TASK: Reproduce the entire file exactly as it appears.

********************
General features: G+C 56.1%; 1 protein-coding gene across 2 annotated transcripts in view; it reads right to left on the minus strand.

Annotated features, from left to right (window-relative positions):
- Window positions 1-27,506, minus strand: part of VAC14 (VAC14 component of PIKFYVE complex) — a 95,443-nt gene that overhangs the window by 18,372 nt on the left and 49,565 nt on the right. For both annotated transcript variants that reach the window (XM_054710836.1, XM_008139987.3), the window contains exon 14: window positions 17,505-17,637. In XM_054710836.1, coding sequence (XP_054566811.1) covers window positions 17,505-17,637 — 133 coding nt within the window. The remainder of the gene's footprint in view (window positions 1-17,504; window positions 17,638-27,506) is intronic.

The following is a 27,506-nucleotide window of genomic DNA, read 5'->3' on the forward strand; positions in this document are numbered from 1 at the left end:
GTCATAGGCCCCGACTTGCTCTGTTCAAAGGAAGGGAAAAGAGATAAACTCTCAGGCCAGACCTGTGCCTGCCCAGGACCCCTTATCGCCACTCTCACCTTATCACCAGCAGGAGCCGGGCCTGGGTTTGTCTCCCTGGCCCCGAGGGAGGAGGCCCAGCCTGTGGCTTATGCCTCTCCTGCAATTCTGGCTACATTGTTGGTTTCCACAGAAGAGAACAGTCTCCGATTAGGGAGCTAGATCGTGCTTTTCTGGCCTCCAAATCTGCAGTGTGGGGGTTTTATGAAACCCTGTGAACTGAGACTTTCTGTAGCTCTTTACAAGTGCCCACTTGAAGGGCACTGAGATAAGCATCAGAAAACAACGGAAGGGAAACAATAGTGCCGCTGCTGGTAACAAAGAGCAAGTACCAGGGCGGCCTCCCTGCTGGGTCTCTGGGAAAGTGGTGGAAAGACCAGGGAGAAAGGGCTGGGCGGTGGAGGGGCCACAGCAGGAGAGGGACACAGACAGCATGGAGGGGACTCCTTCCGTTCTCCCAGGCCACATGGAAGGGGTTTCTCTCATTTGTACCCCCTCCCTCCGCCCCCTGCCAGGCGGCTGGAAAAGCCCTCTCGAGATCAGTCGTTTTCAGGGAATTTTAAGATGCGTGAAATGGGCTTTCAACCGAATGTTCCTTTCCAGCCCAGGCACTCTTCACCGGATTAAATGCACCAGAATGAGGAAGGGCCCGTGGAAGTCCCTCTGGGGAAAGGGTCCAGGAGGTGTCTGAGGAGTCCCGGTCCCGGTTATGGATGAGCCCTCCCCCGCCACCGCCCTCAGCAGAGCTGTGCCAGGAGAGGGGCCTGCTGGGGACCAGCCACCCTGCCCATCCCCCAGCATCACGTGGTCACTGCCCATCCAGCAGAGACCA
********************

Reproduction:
General features: G+C 56.1%; 1 protein-coding gene across 2 annotated transcripts in view; it reads right to left on the minus strand.

Annotated features, from left to right (window-relative positions):
- Window positions 1-27,506, minus strand: part of VAC14 (VAC14 component of PIKFYVE complex) — a 95,443-nt gene that overhangs the window by 18,372 nt on the left and 49,565 nt on the right. For both annotated transcript variants that reach the window (XM_054710836.1, XM_008139987.3), the window contains exon 14: window positions 17,505-17,637. In XM_054710836.1, coding sequence (XP_054566811.1) covers window positions 17,505-17,637 — 133 coding nt within the window. The remainder of the gene's footprint in view (window positions 1-17,504; window positions 17,638-27,506) is intronic.

The following is a 27,506-nucleotide window of genomic DNA, read 5'->3' on the forward strand; positions in this document are numbered from 1 at the left end:
GTCATAGGCCCCGACTTGCTCTGTTCAAAGGAAGGGAAAAGAGATAAACTCTCAGGCCAGACCTGTGCCTGCCCAGGACCCCTTATCGCCACTCTCACCTTATCACCAGCAGGAGCCGGGCCTGGGTTTGTCTCCCTGGCCCCGAGGGAGGAGGCCCAGCCTGTGGCTTATGCCTCTCCTGCAATTCTGGCTACATTGTTGGTTTCCACAGAAGAGAACAGTCTCCGATTAGGGAGCTAGATCGTGCTTTTCTGGCCTCCAAATCTGCAGTGTGGGGGTTTTATGAAACCCTGTGAACTGAGACTTTCTGTAGCTCTTTACAAGTGCCCACTTGAAGGGCACTGAGATAAGCATCAGAAAACAACGGAAGGGAAACAATAGTGCCGCTGCTGGTAACAAAGAGCAAGTACCAGGGCGGCCTCCCTGCTGGGTCTCTGGGAAAGTGGTGGAAAGACCAGGGAGAAAGGGCTGGGCGGTGGAGGGGCCACAGCAGGAGAGGGACACAGACAGCATGGAGGGGACTCCTTCCGTTCTCCCAGGCCACATGGAAGGGGTTTCTCTCATTTGTACCCCCTCCCTCCGCCCCCTGCCAGGCGGCTGGAAAAGCCCTCTCGAGATCAGTCGTTTTCAGGGAATTTTAAGATGCGTGAAATGGGCTTTCAACCGAATGTTCCTTTCCAGCCCAGGCACTCTTCACCGGATTAAATGCACCAGAATGAGGAAGGGCCCGTGGAAGTCCCTCTGGGGAAAGGGTCCAGGAGGTGTCTGAGGAGTCCCGGTCCCGGTTATGGATGAGCCCTCCCCCGCCACCGCCCTCAGCAGAGCTGTGCCAGGAGAGGGGCCTGCTGGGGACCAGCCACCCTGCCCATCCCCCAGCATCACGTGGTCACTGCCCATCCAGCAGAGACCA